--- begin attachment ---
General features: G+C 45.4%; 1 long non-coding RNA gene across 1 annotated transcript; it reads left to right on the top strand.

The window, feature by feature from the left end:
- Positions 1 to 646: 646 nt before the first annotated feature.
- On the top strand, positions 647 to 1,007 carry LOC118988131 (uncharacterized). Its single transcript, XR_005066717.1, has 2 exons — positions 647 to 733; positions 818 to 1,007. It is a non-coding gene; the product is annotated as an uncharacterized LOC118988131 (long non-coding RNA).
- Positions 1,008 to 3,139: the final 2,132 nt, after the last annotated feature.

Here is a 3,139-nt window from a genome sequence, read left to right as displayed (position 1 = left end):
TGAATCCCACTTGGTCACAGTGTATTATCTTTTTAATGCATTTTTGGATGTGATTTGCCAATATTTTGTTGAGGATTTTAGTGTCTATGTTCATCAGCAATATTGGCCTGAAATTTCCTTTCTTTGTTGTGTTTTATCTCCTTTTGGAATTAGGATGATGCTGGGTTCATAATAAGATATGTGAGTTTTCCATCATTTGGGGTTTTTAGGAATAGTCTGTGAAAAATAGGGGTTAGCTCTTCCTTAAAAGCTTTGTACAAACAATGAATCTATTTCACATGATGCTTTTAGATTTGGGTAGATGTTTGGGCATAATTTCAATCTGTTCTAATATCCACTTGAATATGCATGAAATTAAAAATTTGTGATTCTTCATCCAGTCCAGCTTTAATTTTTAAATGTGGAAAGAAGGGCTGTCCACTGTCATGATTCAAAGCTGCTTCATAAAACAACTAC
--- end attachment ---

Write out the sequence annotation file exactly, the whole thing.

General features: G+C 45.4%; 1 long non-coding RNA gene across 1 annotated transcript; it reads left to right on the top strand.

The window, feature by feature from the left end:
- Positions 1 to 646: 646 nt before the first annotated feature.
- On the top strand, positions 647 to 1,007 carry LOC118988131 (uncharacterized). Its single transcript, XR_005066717.1, has 2 exons — positions 647 to 733; positions 818 to 1,007. It is a non-coding gene; the product is annotated as an uncharacterized LOC118988131 (long non-coding RNA).
- Positions 1,008 to 3,139: the final 2,132 nt, after the last annotated feature.

Here is a 3,139-nt window from a genome sequence, read left to right as displayed (position 1 = left end):
TGAATCCCACTTGGTCACAGTGTATTATCTTTTTAATGCATTTTTGGATGTGATTTGCCAATATTTTGTTGAGGATTTTAGTGTCTATGTTCATCAGCAATATTGGCCTGAAATTTCCTTTCTTTGTTGTGTTTTATCTCCTTTTGGAATTAGGATGATGCTGGGTTCATAATAAGATATGTGAGTTTTCCATCATTTGGGGTTTTTAGGAATAGTCTGTGAAAAATAGGGGTTAGCTCTTCCTTAAAAGCTTTGTACAAACAATGAATCTATTTCACATGATGCTTTTAGATTTGGGTAGATGTTTGGGCATAATTTCAATCTGTTCTAATATCCACTTGAATATGCATGAAATTAAAAATTTGTGATTCTTCATCCAGTCCAGCTTTAATTTTTAAATGTGGAAAGAAGGGCTGTCCACTGTCATGATTCAAAGCTGCTTCATAAAACAACTAC